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The city of Industry is a teeny town with gigantic ambitions: the L.A. suburb would like to build an $800 million stadium and attract a professional football team. Like, say, the Chargers.

But it will take a lot more than vision to bring this dream to life. Just like here, where proposals for a new football stadium have been floating around for seven years, financial hurdles are major roadblocks.

Our story examines the obstacles facing a billionaire developer has he tries to turn a new L.A.-area stadium into reality.

By the way, the city of Industry — whose residents number in the dozens — is a tight-knit place with what the L.A. Times called “a local governing culture that critics view as disturbingly insular.” Among other things, “everyone who does business in the city of Industry is required to sign up with Mayor David Perez’s company.”

In other news:

  • Earlier this week, we introduced you to Luigi Cannoni, who’s created a botanical paradise in City Heights despite facing a variety of personal challenges. Today, we take a close look at Cannoni’s leafy past — his green thumb developed very early — and his future.
  • State legislators agreed yesterday on a major water deal. We’ve got details about how the legislation will affect us.
  • In education, the San Diego school district has disclosed how it will freeze and cut spending: school sites will have to cut their budgets by 2.5 percent. But the district can still spend money on outside food for the school board or superintendent.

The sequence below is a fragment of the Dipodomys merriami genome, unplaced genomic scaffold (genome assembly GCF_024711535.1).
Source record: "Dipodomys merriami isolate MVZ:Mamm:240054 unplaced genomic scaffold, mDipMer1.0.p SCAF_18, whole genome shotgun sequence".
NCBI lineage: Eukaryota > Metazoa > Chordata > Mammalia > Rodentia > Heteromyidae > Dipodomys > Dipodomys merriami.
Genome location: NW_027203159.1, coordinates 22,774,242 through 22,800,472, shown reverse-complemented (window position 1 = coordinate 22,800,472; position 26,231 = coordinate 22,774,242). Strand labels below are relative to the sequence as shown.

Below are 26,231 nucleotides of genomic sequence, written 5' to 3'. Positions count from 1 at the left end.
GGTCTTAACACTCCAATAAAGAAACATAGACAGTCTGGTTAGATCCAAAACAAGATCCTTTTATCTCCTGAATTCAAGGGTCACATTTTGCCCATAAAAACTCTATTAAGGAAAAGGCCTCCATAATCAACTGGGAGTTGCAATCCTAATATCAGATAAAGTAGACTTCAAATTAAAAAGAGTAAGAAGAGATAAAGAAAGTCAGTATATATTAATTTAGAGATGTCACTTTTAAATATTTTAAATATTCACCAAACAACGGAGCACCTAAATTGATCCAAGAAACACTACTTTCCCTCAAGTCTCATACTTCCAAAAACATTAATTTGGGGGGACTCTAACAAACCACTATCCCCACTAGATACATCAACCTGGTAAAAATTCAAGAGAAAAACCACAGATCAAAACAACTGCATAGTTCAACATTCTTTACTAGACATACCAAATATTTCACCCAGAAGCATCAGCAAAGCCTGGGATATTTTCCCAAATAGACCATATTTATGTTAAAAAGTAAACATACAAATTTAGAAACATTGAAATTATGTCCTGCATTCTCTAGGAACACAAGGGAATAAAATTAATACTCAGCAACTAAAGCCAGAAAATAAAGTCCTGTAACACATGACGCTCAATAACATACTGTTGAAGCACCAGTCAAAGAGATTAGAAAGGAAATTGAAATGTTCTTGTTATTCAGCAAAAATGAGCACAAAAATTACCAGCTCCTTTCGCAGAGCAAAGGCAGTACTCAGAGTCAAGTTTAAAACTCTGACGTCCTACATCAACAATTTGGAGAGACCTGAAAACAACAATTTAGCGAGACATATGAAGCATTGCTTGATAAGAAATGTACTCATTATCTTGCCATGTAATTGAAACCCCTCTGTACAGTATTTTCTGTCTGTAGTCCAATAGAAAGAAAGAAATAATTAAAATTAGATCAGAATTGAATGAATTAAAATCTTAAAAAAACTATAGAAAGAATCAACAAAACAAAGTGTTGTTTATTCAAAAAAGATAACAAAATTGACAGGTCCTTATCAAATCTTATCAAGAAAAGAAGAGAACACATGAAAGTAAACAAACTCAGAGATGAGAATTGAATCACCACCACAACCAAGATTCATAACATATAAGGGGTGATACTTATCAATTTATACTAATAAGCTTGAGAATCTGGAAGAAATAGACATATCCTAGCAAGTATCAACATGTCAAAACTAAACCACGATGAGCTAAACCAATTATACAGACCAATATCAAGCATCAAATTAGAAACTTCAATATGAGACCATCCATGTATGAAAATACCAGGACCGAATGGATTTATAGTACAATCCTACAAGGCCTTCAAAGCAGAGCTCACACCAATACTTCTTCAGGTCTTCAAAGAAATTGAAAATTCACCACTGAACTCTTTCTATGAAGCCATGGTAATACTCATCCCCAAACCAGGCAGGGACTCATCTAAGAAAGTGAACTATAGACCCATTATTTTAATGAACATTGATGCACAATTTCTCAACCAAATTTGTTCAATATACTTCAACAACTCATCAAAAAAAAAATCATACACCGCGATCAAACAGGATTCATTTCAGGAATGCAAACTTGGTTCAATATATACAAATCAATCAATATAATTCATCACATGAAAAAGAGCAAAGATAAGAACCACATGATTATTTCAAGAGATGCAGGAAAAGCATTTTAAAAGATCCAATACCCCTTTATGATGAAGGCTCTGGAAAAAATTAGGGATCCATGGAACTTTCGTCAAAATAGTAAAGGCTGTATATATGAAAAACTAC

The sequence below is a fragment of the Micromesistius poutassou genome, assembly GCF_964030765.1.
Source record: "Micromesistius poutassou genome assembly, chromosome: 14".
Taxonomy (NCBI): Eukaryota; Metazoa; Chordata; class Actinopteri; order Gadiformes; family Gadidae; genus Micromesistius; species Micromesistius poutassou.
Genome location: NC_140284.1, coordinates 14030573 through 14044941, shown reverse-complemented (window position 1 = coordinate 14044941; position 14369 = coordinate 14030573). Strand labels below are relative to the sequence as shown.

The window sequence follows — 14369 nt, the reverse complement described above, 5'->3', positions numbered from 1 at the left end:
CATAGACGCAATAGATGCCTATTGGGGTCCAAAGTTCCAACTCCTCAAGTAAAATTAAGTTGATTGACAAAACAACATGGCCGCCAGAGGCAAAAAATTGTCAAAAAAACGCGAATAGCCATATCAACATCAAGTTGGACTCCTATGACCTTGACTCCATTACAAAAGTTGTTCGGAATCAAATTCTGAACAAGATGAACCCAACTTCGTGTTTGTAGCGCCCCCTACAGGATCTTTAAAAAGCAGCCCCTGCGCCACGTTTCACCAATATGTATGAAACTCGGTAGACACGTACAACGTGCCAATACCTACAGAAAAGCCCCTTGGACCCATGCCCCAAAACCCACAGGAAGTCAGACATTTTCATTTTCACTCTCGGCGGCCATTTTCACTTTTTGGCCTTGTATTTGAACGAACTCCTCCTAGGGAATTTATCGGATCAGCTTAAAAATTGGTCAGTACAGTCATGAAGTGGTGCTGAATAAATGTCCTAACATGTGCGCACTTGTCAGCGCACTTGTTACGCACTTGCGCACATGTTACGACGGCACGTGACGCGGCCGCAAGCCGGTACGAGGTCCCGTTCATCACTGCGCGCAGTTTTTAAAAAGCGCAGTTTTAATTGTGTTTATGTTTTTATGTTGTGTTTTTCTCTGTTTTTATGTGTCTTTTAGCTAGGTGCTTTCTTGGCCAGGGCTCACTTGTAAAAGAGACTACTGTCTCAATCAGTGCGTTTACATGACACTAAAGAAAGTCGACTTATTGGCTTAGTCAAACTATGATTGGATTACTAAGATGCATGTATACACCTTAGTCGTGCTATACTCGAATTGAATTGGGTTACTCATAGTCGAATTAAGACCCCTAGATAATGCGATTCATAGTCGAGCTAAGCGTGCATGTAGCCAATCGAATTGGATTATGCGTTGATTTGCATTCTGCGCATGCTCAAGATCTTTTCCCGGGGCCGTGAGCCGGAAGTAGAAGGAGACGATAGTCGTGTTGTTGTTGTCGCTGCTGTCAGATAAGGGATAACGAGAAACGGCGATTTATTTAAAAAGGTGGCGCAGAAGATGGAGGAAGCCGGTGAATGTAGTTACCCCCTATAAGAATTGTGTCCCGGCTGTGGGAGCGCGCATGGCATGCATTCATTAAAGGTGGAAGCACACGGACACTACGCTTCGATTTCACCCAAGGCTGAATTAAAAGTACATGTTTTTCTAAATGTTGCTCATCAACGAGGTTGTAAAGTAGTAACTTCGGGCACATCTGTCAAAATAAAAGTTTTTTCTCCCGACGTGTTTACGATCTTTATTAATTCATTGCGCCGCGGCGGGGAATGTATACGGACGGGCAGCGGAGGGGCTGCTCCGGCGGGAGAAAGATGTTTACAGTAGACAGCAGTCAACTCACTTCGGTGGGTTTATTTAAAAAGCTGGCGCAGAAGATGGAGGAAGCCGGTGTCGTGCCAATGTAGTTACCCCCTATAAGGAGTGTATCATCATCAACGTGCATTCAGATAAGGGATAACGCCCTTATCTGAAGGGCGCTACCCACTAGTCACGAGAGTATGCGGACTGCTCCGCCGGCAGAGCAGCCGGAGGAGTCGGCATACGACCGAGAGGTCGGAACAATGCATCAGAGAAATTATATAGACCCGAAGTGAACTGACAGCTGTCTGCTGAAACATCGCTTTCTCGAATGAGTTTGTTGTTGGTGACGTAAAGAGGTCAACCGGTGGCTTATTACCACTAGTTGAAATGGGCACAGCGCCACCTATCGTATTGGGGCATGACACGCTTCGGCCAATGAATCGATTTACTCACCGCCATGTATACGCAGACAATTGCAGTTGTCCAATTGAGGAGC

Wait, can’t the adults eat salisbury steak and tater tots like the kids do? Uh-oh, I’m dating myself. Schoolchildren these days can find salad bars and sushi in their cafeterias.

  • The local housing rally continued in October, reports real-estate columnist Rich Toscano, and he says this is unusual: The boom isn’t acting like the typical spring-through-summer price surges that occur when the market has a bad case of the vapors.

Elsewhere:

  • The California Supreme Court “seemed poised to dismiss the criminal case brought against six former officials of the San Diego pension board charged with breaking the state conflict of interest law for voting on a city plan that put less money into the pension plan than required,” the U-T reports.
  • A courthouse media circus may be heading to San Diego if some lawyers in the Bay Area get their way. (LA Weekly)
  • In the House, more than half of Republicans refused to support a bill to speed up new stricter rules on credit cards. But all local GOP reps voted yes, as did local Democrats, and the bill passed. 
  • The Washington Post examines red-light cameras, which are widely reviled around the country. Three cities voted to dump them on Tuesday.

    One line caught my eye in this story: The writer says that if caught, “you can pay $40 now or $80 later.”

    That’s chump change. In the city of San Diego, red-light camera tickets run at least $436.

  • Researchers spent eight years tracking great white sharks as they traveled the ocean between San Francisco and San Diego. They found, as the San Francisco Chronicle put it, that the sharks “hit the waters around Hawaii and take a yearly respite in a mysteriously alluring mid-ocean spot that researchers are calling the ‘white shark cafe.’”

    The attraction to the spot, halfway between Baja California and Hawaii, may have something to do with sex. Maybe it should be called a “white shark singles bar.”

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RANDY DOTINGA

Dagny Salas

Dagny Salas was web editor at Voice of San Diego from 2010 to 2013. She was an investigative fellow at VOSD from 2009 to 2010.

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